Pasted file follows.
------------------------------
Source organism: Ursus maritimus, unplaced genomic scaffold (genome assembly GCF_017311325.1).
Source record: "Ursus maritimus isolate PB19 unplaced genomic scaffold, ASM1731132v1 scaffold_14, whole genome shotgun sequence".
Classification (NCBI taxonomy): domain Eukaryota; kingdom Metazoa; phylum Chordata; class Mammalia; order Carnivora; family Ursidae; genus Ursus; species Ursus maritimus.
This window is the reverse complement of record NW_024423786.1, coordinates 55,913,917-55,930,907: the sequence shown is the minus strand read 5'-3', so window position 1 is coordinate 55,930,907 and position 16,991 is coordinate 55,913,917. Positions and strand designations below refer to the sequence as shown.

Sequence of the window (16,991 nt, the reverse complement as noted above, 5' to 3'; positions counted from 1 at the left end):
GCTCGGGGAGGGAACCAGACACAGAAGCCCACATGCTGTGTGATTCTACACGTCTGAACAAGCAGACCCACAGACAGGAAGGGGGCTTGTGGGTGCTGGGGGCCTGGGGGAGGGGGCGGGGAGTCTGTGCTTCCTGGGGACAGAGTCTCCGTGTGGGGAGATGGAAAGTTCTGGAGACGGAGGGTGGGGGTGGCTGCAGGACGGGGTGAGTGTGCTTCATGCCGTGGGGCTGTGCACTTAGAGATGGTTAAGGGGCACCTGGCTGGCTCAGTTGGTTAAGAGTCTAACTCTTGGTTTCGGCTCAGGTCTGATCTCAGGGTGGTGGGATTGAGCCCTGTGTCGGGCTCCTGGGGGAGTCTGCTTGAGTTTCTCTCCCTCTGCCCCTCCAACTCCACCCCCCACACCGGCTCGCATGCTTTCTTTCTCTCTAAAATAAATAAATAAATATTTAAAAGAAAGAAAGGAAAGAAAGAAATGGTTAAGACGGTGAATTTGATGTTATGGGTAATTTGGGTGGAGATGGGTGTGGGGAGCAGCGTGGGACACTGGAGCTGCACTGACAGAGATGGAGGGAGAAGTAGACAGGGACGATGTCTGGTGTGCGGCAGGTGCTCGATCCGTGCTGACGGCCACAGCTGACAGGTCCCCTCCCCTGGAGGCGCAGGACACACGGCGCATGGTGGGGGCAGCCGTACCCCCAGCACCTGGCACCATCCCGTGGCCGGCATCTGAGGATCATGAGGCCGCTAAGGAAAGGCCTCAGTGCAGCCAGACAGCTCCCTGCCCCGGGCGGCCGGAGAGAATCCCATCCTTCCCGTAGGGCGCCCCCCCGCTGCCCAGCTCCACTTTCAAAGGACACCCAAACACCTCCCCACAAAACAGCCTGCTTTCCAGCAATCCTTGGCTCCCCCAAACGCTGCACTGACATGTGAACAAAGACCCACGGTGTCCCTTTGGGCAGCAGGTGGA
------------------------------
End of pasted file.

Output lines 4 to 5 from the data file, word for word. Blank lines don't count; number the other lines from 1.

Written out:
This window is the reverse complement of record NW_024423786.1, coordinates 55,913,917-55,930,907: the sequence shown is the minus strand read 5'-3', so window position 1 is coordinate 55,930,907 and position 16,991 is coordinate 55,913,917. Positions and strand designations below refer to the sequence as shown.

Sequence of the window (16,991 nt, the reverse complement as noted above, 5' to 3'; positions counted from 1 at the left end):